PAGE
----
Wow, Disney did not prepare me for that.  For one thing, Quasimodo is not a lovable, but hideous  guy.  He is actually deaf from all the bell ringing and is extremely violent.  La Esmeralda is incredibly selfish and Phoebus is cowardly and cruel.  And where the hell was Jason Alexander??

Seriously, though, I loved this book. The entire story is fascinating and, even at times, hilarious.  Frollo's brother in particular provided much needed comic relief.  Hugo's descriptions were excellent; I felt as though I was present for a lot of scenes.  Of course, I am cheating a bit since I have been to Notre Dame but Hugo still provided a stunning image that I am sure would make an impression on anyone.

Wow, I have been rambling for quite awhile now. I guess I will wrap it up with a well deserved five star rating.

RATING: *****

Interesting Facts:

Influenced Balzac, Flaubert, and Dickens.

Introduced the concept of Epic Theatre.

The unself-centered version of Esmeralda, singing a beautiful ballad:
UP NEXT: Eugenie Grandet by Honore de Balzac.  I may be delayed again in writing this review since I agreed to read War and Peace with my sister. DAH DAH DAH!

79. Le Rouge et le Noir

Le Rouge et le Noir
The Red and The Black
Stendhal
1830
Around 500 pages










Hello all!  Hope you didn't think I forgot about you guys.  As frequent readers know, I reread my favorite series every summer, which delayed this post for awhile.   However, we are back on track now and hopefully, I still have some readers.

This is the story of Julien Sorel, a young carpenter's son with Napoleonic ideals.  Unfortunately for Julien, the throne has been restored and the aristocratic are in power once more.  Julien must content himself with elevating himself in a society he despises.  He gets a job as a tutor for Monsieur de Renal and quickly falls in love with his wife.  Oops!  Everything pretty much goes downhill from there.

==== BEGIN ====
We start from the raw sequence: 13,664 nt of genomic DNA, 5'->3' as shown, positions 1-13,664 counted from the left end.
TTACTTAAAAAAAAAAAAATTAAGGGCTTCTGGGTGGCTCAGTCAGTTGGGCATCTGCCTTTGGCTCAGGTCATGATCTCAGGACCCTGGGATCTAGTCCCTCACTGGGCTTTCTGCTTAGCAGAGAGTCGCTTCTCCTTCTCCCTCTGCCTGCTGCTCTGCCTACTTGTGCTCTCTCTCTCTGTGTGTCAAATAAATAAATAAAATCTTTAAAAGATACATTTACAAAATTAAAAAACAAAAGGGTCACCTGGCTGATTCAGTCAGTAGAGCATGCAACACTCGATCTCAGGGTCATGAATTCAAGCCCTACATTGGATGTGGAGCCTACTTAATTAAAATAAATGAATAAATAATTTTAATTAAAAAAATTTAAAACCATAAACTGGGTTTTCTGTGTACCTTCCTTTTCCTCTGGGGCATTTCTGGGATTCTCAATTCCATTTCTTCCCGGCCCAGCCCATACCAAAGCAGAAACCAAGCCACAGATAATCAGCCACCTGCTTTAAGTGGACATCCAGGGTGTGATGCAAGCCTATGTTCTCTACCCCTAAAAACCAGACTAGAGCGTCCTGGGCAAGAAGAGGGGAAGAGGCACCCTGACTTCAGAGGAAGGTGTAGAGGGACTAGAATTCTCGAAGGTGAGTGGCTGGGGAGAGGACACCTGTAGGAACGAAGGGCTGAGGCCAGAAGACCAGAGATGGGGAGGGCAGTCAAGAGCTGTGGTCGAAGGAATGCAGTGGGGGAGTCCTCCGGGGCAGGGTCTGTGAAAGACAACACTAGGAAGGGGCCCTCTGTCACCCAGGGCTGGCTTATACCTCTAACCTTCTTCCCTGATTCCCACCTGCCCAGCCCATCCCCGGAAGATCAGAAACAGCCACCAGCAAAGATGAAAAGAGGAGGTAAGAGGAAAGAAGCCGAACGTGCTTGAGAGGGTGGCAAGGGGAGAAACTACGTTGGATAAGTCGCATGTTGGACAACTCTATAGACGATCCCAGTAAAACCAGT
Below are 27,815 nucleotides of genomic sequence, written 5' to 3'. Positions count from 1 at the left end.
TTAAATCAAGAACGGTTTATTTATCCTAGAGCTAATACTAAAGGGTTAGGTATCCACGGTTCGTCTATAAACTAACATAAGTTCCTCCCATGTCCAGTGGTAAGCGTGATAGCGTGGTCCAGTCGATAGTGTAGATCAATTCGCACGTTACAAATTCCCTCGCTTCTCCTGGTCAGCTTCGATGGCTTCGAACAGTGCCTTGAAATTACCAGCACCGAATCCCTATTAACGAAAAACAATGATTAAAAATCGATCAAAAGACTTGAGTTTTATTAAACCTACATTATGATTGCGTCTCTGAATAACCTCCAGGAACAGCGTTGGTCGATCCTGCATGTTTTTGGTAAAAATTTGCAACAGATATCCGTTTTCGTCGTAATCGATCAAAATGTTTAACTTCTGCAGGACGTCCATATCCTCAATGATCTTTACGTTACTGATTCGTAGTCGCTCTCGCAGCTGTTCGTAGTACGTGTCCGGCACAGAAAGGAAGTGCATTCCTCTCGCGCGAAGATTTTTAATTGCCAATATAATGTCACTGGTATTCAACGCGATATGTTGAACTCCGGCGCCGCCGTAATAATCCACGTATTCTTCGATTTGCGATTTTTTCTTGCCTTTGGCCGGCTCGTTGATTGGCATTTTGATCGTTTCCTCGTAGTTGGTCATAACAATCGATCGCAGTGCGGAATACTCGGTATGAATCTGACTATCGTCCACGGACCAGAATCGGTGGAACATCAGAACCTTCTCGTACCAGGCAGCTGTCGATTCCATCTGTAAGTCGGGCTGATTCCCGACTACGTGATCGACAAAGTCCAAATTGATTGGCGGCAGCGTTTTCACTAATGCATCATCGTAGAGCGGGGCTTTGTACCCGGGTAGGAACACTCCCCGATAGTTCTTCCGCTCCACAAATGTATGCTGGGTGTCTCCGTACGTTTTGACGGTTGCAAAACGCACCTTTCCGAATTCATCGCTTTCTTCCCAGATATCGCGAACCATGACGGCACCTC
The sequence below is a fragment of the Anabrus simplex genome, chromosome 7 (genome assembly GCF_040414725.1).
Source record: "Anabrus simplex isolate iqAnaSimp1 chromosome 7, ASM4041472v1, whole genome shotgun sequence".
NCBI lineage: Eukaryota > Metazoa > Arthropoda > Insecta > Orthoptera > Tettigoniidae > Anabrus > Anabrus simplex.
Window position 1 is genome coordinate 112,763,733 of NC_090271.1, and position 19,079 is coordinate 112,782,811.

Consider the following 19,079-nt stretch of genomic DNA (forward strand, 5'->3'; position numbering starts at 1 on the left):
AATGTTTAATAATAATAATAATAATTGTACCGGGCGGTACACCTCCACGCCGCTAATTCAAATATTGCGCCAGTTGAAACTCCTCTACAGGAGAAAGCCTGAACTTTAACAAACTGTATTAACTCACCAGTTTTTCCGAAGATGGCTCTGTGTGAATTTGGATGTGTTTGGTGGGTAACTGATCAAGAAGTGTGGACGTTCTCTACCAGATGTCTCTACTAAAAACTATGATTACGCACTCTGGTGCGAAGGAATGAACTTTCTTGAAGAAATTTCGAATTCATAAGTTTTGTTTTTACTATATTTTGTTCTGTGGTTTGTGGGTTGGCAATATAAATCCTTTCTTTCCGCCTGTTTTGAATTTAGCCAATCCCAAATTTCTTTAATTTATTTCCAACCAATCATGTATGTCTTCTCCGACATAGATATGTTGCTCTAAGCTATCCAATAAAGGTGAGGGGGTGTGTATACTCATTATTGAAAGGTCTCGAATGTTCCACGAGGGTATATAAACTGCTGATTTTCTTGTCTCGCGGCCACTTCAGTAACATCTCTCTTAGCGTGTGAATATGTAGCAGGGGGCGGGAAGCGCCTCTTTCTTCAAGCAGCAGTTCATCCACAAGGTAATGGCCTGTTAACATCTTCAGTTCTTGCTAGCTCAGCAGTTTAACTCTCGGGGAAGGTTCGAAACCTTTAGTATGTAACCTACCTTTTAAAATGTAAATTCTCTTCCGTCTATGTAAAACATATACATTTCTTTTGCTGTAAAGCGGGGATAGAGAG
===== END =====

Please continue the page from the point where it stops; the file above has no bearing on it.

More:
I have to admit, I had a good time with this one, even though it bordered on absurd.  I would read out loud certain ridiculous passages to my sister, for her entertainment, like when Madame de Renal's friend fainted when Julien said she was respectable or when everyone in the church began weeping because of a beautiful painting.  What a bunch of ninnies.  I have no idea how anything got done.

It was a fun read, even though it is a bit hard for a modern woman to relate to.  For instance, one of Julien's love interests, Mathilde, felt a great rush of love for him when he took a sword off of the wall and threatened to kill her.  She also cut off half of her fair to demonstrate her devotion to him.  Ah, romance.

Putting aside the more, um, melodramatic moments, it is actually an interesting take on French society during that time.  After the revolution, all the rich people seemed to want to pretend it never happened and in order to survive, the lower class had to as well.  Stendhal never lectured, but every once in awhile a subtle hint would be thrown in, like when Julien was forced to destroy his portrait of Napoleon, for fear of it being found by the wrong people.

So a good story but wildly over the top.  Read at your own risk.

RATING: ****-

Interesting Facts:

Considered a subversive book and subsequently burned in Brazil.

The novel's title refers to the uniforms of the Army and the Church.

UP NEXT: The Hunchback of Notre Dame by Victor Hugo.  Bring on the dancing gargoyles.